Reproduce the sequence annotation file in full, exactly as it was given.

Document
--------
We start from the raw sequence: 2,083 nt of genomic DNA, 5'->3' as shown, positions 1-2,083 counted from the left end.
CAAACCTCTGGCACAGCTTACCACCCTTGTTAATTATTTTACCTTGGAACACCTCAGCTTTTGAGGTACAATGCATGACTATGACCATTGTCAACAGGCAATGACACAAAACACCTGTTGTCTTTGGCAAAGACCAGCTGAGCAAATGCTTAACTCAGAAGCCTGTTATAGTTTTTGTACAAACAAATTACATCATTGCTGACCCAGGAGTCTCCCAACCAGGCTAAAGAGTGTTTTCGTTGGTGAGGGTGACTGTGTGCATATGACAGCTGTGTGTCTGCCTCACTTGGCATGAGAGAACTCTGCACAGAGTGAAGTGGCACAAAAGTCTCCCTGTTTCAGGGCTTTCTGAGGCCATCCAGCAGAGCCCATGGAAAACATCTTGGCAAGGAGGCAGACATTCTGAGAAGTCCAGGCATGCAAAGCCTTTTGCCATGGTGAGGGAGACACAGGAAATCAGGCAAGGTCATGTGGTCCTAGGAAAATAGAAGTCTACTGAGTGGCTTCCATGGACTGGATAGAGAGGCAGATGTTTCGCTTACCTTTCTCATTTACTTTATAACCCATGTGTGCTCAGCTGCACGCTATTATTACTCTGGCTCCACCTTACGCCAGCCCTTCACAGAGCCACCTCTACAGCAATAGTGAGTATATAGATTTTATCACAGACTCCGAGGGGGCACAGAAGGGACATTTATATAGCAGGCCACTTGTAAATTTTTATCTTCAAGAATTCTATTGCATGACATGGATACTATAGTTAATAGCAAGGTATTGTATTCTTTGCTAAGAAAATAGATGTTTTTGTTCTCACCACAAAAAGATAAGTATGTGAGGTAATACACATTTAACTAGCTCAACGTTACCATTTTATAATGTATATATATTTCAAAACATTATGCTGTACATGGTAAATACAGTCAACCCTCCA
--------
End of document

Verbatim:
We start from the raw sequence: 2,083 nt of genomic DNA, 5'->3' as shown, positions 1-2,083 counted from the left end.
CAAACCTCTGGCACAGCTTACCACCCTTGTTAATTATTTTACCTTGGAACACCTCAGCTTTTGAGGTACAATGCATGACTATGACCATTGTCAACAGGCAATGACACAAAACACCTGTTGTCTTTGGCAAAGACCAGCTGAGCAAATGCTTAACTCAGAAGCCTGTTATAGTTTTTGTACAAACAAATTACATCATTGCTGACCCAGGAGTCTCCCAACCAGGCTAAAGAGTGTTTTCGTTGGTGAGGGTGACTGTGTGCATATGACAGCTGTGTGTCTGCCTCACTTGGCATGAGAGAACTCTGCACAGAGTGAAGTGGCACAAAAGTCTCCCTGTTTCAGGGCTTTCTGAGGCCATCCAGCAGAGCCCATGGAAAACATCTTGGCAAGGAGGCAGACATTCTGAGAAGTCCAGGCATGCAAAGCCTTTTGCCATGGTGAGGGAGACACAGGAAATCAGGCAAGGTCATGTGGTCCTAGGAAAATAGAAGTCTACTGAGTGGCTTCCATGGACTGGATAGAGAGGCAGATGTTTCGCTTACCTTTCTCATTTACTTTATAACCCATGTGTGCTCAGCTGCACGCTATTATTACTCTGGCTCCACCTTACGCCAGCCCTTCACAGAGCCACCTCTACAGCAATAGTGAGTATATAGATTTTATCACAGACTCCGAGGGGGCACAGAAGGGACATTTATATAGCAGGCCACTTGTAAATTTTTATCTTCAAGAATTCTATTGCATGACATGGATACTATAGTTAATAGCAAGGTATTGTATTCTTTGCTAAGAAAATAGATGTTTTTGTTCTCACCACAAAAAGATAAGTATGTGAGGTAATACACATTTAACTAGCTCAACGTTACCATTTTATAATGTATATATATTTCAAAACATTATGCTGTACATGGTAAATACAGTCAACCCTCCA